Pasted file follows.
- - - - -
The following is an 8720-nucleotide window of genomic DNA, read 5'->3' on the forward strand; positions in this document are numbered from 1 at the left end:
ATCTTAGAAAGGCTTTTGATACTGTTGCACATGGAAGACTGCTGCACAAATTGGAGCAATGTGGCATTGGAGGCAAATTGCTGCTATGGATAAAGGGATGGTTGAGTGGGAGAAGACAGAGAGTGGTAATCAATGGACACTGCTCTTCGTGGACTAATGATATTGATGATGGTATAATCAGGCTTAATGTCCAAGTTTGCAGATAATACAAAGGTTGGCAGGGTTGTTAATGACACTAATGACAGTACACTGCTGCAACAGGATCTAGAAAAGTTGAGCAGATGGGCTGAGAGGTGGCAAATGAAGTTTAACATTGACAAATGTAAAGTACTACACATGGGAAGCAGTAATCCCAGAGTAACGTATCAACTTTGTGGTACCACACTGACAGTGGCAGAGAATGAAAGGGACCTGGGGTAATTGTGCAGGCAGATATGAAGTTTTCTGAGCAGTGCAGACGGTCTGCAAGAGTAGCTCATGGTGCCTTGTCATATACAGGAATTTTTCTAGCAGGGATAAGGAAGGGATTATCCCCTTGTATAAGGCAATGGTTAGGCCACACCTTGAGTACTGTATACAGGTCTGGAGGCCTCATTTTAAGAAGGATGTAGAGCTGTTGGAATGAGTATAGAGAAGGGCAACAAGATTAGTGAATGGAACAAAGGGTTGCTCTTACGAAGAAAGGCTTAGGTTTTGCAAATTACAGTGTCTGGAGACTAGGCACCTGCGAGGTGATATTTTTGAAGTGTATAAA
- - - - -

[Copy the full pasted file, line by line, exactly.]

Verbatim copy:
The following is an 8720-nucleotide window of genomic DNA, read 5'->3' on the forward strand; positions in this document are numbered from 1 at the left end:
ATCTTAGAAAGGCTTTTGATACTGTTGCACATGGAAGACTGCTGCACAAATTGGAGCAATGTGGCATTGGAGGCAAATTGCTGCTATGGATAAAGGGATGGTTGAGTGGGAGAAGACAGAGAGTGGTAATCAATGGACACTGCTCTTCGTGGACTAATGATATTGATGATGGTATAATCAGGCTTAATGTCCAAGTTTGCAGATAATACAAAGGTTGGCAGGGTTGTTAATGACACTAATGACAGTACACTGCTGCAACAGGATCTAGAAAAGTTGAGCAGATGGGCTGAGAGGTGGCAAATGAAGTTTAACATTGACAAATGTAAAGTACTACACATGGGAAGCAGTAATCCCAGAGTAACGTATCAACTTTGTGGTACCACACTGACAGTGGCAGAGAATGAAAGGGACCTGGGGTAATTGTGCAGGCAGATATGAAGTTTTCTGAGCAGTGCAGACGGTCTGCAAGAGTAGCTCATGGTGCCTTGTCATATACAGGAATTTTTCTAGCAGGGATAAGGAAGGGATTATCCCCTTGTATAAGGCAATGGTTAGGCCACACCTTGAGTACTGTATACAGGTCTGGAGGCCTCATTTTAAGAAGGATGTAGAGCTGTTGGAATGAGTATAGAGAAGGGCAACAAGATTAGTGAATGGAACAAAGGGTTGCTCTTACGAAGAAAGGCTTAGGTTTTGCAAATTACAGTGTCTGGAGACTAGGCACCTGCGAGGTGATATTTTTGAAGTGTATAAA